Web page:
The expression “out of the mouths of babes” is apropos for the early childhood of Denelle Waynick. She told people all the time that she wanted to be a lawyer, even though she didn’t quite know what that meant.
Her career path was very focused and intentional, and after graduating with a degree from Rutgers University, the self-proclaimed “Jersey Girl” headed to Washington, DC for law school, graduating from Howard University School of Law in 1991.
Waynick calls her time at Howard one of the most pivotal points of her life as it largely helped shape who she has evolved into from a professional perspective.
“Being in an environment of predominantly African American soon-to-be professionals and professors, and being educated in those storied halls, helped define and shape my perspective not to just succeed but be impactful,” she explains. “The word ‘impactful’ is a good one to describe what I try to be every day and also what I do in my role.”
Today, Waynick serves as US general counsel, and global head of enterprise risk management for UCB, a Brussels, Belgium-based global biopharmaceutical company which invests more than 20 percent of revenue in cutting-edge scientific research to meet unmet patient needs.
Waynick’s journey to the position and her niche as a healthcare attorney included stints at private law firms; time as the New Jersey chief of staff of the department of law and public safety; and legal director for Schering-Plough, which was the beginning of her in-house career in 2003.
“Throughout my journeys, what became fairly evident to me, was having the right balance with family and recognizing opportunities to trail-blaze from a first amendment perspective,” she shares. “When I made partner at the end of 1999 [for Gibbons PC], it was the first time there had been an African American partner in the history of the firm. I don’t take those types of accomplishments lightly.”
What attracted her to in-house counsel life at first, and one that continues with her work at UCB, is the ability to see the whole picture of the business.
At UCB, Waynick has successfully led her team during the company’s recent reorganization, embracing change throughout the transformation and aligning her team’s legal strategy with that of the company.
“It starts with building trust and bringing my authentic self to the table every day,” Waynick says. “It requires me to be vulnerable, open and lead by example. That means when there are challenges, I need to recognize that I need to think a different way and be intentional about working in a different environment. I also need to be thoughtful in my actions and what it means for the organization.”
A hallmark of her leadership skills is recognizing that everyone doing things the same way is not necessarily productive, and instead, instills a culture where people’s different beliefs are valued and respected.
“It starts with building trust and bringing my authentic self to the table every day. It requires me to be vulnerable, open and lead by example.”
“People recognize that they can have a different reaction, but at the end of the day, we will be aligned to the common goals and objectives. We may not agree, but we are going to get there together,” Waynick says. “Them observing me, helps them; it’s like I am bringing them along.”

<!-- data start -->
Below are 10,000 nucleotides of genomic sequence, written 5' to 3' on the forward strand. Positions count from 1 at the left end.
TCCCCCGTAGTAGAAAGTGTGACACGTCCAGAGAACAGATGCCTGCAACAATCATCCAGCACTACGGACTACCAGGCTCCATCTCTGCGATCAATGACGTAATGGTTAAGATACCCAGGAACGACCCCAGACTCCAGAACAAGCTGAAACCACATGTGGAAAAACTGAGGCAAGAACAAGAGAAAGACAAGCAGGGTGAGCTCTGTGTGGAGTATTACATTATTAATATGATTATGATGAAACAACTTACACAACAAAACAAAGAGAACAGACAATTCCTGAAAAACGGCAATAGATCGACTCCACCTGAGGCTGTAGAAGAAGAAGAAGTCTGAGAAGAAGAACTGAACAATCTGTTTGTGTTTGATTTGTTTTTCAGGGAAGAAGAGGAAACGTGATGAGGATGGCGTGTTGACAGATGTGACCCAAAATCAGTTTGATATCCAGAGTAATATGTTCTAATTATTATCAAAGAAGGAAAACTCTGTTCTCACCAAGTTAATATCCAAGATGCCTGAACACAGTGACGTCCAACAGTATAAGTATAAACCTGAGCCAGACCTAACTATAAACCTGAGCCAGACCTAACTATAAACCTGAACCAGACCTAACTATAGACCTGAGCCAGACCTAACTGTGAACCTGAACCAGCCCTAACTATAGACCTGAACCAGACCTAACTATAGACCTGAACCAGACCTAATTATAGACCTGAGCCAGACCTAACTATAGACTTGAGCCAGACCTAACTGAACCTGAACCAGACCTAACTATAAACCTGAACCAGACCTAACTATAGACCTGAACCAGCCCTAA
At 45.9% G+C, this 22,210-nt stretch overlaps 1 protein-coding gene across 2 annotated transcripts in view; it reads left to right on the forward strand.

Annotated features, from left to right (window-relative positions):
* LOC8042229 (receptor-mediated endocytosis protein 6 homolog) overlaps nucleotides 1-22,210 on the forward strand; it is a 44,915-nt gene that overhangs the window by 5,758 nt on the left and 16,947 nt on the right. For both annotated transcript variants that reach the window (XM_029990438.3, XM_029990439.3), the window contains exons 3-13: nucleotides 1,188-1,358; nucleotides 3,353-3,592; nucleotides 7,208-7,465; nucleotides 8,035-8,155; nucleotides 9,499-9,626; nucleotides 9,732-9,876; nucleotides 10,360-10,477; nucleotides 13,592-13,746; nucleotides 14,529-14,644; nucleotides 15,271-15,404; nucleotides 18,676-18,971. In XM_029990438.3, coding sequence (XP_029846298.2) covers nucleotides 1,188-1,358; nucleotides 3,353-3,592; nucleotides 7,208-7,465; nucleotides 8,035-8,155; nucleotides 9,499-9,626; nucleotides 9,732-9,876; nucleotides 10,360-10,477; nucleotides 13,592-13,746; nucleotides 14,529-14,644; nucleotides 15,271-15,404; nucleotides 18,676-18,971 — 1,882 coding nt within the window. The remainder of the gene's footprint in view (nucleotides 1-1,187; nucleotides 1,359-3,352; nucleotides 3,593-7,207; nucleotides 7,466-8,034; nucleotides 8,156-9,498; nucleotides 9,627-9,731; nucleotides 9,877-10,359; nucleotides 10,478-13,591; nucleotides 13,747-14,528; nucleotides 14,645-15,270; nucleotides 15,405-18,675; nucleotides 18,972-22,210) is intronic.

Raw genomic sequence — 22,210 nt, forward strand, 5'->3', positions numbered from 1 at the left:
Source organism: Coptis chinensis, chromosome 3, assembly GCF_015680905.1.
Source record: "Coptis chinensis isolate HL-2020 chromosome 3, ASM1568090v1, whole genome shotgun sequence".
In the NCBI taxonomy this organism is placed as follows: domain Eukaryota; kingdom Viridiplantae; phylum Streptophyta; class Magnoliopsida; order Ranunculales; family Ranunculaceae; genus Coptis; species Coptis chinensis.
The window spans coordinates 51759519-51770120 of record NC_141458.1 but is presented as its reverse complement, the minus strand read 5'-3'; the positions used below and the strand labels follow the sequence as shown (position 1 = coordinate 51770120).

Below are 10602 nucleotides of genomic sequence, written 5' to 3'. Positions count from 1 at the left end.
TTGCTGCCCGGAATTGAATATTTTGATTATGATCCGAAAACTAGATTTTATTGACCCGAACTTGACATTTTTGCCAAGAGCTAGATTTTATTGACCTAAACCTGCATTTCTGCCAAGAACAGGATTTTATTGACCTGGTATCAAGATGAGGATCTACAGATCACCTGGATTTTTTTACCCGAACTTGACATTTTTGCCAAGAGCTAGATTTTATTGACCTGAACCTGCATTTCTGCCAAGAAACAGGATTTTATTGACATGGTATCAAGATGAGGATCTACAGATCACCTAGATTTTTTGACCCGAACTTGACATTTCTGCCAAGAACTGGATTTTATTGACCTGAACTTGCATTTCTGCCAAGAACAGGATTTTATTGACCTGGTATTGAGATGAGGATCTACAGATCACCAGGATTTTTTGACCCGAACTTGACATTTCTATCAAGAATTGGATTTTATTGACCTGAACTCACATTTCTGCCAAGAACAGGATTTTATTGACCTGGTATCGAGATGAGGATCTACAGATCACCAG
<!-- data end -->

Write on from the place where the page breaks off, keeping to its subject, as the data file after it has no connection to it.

The reorganization has created a split in how UCB supports clients, with the executive committee reducing its number of members. The business unit reorganized itself such that two persons are responsible for all the operation from a therapeutic and geographic perspective.
“That consolidation, from a legal department, means we needed to align,” Waynick explains. “Now, there is one head lawyer leading a team supporting neurology, and the same for immunology. We have divided the team based on how the executive committee has fallen.”The great news is that it has created opportunities for those who were once under Waynick’s management to establish their own management capabilities. One of her biggest passions is the development of people and her team, noting that’s where she draws her energy.
“It’s the experience and guidance that I can bring to them that I really feel creates the biggest impact,” she says. “The connection we have as a US team is as strong as ever and the reorganization has not been able to shake that. That gives me an enormous amount of pride.”
The global part of her job is to recognize risks not only trending in the industry but those that are emerging. In addition, assessing what is in the ecosystem that could come to fruition and take the company off its ten-year strategic path.
In addition to bringing her legal team together, Waynick is a natural champion for diversity and inclusion and has been instrumental in expanding the global footprint of UCB’s efforts in this area.
In her legal department, she has been very intentional to ensure any recruiting reflects a diverse array of candidates to further foster a sense of appreciation for differing points of view.
“This is not a profession, or an industry, dominated by African American females, so it is incumbent on me and others to reach back and give back to ensure the opportunities—whether I created them myself or in part provided,” Waynick explains. “Do those who look like me, think like me, grew up like me, feel like they are included and have a place in this industry? It’s about trying to level the playing field. It goes beyond that it’s the right thing to do. It’s reflective on the society in which we live.”